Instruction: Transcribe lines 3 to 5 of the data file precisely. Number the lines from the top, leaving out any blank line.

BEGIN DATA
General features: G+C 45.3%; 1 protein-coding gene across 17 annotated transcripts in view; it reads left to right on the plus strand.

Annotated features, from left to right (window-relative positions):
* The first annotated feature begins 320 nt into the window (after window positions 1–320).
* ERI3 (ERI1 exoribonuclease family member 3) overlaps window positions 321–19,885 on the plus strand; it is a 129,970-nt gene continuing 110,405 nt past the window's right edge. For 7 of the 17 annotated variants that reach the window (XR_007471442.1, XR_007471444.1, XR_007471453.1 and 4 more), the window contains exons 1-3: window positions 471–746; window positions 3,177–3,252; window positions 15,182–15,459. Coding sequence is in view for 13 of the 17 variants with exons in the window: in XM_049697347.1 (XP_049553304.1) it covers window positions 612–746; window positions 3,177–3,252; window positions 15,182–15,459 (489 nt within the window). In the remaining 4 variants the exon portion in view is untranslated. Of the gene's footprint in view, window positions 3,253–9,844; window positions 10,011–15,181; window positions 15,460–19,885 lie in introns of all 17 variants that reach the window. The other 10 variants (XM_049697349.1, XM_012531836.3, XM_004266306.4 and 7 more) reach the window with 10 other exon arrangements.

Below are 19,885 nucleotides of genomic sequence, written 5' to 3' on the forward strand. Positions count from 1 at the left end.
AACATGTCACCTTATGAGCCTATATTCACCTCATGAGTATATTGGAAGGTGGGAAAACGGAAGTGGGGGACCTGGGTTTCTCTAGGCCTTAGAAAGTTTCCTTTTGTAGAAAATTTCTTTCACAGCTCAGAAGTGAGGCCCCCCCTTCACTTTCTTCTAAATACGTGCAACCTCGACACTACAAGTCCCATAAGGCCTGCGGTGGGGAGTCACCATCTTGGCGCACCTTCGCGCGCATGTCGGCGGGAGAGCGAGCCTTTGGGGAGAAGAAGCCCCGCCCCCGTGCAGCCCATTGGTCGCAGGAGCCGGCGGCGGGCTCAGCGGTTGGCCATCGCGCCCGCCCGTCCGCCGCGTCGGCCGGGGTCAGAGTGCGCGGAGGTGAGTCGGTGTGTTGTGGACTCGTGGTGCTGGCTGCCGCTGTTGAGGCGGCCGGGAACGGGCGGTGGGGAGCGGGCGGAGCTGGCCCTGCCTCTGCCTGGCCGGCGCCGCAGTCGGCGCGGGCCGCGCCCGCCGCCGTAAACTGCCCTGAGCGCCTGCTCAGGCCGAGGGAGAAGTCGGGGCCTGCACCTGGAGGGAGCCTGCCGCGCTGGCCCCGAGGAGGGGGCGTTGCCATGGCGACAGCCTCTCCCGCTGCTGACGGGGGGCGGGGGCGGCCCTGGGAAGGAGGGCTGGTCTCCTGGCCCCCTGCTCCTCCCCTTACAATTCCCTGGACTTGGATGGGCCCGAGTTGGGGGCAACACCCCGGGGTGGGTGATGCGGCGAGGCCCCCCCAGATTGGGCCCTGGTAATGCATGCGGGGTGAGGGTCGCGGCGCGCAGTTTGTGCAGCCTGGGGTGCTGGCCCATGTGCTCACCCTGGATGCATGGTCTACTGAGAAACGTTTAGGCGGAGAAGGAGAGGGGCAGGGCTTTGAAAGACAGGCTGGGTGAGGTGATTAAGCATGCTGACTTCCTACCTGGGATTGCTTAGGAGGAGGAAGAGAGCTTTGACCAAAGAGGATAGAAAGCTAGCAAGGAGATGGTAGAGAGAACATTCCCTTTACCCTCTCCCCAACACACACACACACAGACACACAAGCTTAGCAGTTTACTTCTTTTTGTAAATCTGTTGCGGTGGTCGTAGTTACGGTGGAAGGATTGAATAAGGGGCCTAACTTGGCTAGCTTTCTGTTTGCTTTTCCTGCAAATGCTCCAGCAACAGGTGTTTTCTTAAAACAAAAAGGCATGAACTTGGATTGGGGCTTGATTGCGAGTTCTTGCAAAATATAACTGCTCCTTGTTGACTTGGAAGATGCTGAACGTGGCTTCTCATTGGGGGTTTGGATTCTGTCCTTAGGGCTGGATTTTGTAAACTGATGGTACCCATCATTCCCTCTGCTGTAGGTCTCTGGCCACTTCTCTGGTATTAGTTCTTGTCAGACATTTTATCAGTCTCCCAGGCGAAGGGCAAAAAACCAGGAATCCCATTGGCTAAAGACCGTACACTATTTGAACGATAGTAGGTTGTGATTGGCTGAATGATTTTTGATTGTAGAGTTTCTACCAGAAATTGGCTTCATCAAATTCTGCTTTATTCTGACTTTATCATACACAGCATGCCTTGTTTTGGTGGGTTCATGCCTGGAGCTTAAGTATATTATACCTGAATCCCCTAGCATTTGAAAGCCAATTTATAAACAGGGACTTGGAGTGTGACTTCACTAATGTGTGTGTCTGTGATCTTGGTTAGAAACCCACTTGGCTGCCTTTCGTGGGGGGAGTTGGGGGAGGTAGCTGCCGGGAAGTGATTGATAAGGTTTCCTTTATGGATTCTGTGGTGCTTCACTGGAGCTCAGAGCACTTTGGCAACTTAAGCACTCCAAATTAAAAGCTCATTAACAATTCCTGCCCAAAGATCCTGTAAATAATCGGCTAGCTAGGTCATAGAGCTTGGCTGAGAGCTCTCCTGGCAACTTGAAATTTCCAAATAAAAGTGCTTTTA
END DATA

* The first annotated feature begins 320 nt into the window (after window positions 1–320).
* ERI3 (ERI1 exoribonuclease family member 3) overlaps window positions 321–19,885 on the plus strand; it is a 129,970-nt gene continuing 110,405 nt past the window's right edge. For 7 of the 17 annotated variants that reach the window (XR_007471442.1, XR_007471444.1, XR_007471453.1 and 4 more), the window contains exons 1-3: window positions 471–746; window positions 3,177–3,252; window positions 15,182–15,459. Coding sequence is in view for 13 of the 17 variants with exons in the window: in XM_049697347.1 (XP_049553304.1) it covers window positions 612–746; window positions 3,177–3,252; window positions 15,182–15,459 (489 nt within the window). In the remaining 4 variants the exon portion in view is untranslated. Of the gene's footprint in view, window positions 3,253–9,844; window positions 10,011–15,181; window positions 15,460–19,885 lie in introns of all 17 variants that reach the window. The other 10 variants (XM_049697349.1, XM_012531836.3, XM_004266306.4 and 7 more) reach the window with 10 other exon arrangements.

Below are 19,885 nucleotides of genomic sequence, written 5' to 3' on the forward strand. Positions count from 1 at the left end.